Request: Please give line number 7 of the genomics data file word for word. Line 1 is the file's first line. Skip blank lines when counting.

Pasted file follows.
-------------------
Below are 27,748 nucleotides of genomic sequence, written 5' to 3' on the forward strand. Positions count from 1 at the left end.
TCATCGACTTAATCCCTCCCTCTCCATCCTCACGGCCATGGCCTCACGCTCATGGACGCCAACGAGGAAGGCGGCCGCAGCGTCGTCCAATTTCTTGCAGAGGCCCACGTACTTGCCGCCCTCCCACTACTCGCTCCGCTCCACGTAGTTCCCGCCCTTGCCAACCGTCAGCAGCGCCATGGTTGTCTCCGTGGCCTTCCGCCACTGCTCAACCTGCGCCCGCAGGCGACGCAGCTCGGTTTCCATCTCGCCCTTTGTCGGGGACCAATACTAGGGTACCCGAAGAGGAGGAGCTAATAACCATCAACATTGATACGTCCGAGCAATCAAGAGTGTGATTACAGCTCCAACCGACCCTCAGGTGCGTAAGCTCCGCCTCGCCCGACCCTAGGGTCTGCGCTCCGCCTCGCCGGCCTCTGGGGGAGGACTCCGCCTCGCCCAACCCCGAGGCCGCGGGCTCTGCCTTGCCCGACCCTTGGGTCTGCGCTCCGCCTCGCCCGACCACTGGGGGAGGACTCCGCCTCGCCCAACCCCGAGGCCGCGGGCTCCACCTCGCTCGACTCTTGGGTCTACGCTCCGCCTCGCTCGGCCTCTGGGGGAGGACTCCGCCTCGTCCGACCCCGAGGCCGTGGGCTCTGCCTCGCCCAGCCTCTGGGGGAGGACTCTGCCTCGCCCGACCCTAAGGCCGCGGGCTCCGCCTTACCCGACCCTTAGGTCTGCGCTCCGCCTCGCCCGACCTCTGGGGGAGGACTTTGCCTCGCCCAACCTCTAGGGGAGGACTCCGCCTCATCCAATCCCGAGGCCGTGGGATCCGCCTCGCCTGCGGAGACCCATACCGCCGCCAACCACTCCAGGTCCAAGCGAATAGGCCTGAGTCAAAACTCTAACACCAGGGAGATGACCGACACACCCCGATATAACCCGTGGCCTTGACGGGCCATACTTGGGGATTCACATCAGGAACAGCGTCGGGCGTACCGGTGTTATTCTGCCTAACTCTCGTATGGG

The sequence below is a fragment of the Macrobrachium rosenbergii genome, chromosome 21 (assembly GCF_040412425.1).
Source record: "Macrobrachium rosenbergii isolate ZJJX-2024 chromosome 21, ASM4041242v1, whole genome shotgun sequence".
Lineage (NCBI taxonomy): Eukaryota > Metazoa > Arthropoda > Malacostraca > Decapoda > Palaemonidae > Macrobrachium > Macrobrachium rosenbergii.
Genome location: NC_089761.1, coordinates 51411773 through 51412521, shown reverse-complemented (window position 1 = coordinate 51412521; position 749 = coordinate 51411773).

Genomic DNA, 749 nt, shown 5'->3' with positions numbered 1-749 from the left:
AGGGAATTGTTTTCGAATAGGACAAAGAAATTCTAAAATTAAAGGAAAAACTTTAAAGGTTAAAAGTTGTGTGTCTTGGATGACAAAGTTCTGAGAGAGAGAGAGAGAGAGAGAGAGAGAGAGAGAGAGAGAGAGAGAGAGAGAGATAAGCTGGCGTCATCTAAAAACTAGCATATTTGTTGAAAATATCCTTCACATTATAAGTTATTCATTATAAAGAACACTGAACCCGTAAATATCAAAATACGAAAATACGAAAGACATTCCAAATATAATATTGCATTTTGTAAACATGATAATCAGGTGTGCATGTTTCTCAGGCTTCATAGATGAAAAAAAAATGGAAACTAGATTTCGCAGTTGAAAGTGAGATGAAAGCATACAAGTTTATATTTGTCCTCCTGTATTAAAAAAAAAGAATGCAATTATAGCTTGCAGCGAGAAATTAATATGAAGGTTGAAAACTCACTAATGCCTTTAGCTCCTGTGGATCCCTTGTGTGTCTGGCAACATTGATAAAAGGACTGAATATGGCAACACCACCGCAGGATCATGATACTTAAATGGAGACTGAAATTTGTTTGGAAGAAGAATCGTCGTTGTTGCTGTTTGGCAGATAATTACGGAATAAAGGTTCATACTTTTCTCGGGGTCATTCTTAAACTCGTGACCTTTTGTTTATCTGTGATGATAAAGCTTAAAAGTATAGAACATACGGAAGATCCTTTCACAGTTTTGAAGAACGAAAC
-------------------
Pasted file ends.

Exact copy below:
Genomic DNA, 749 nt, shown 5'->3' with positions numbered 1-749 from the left: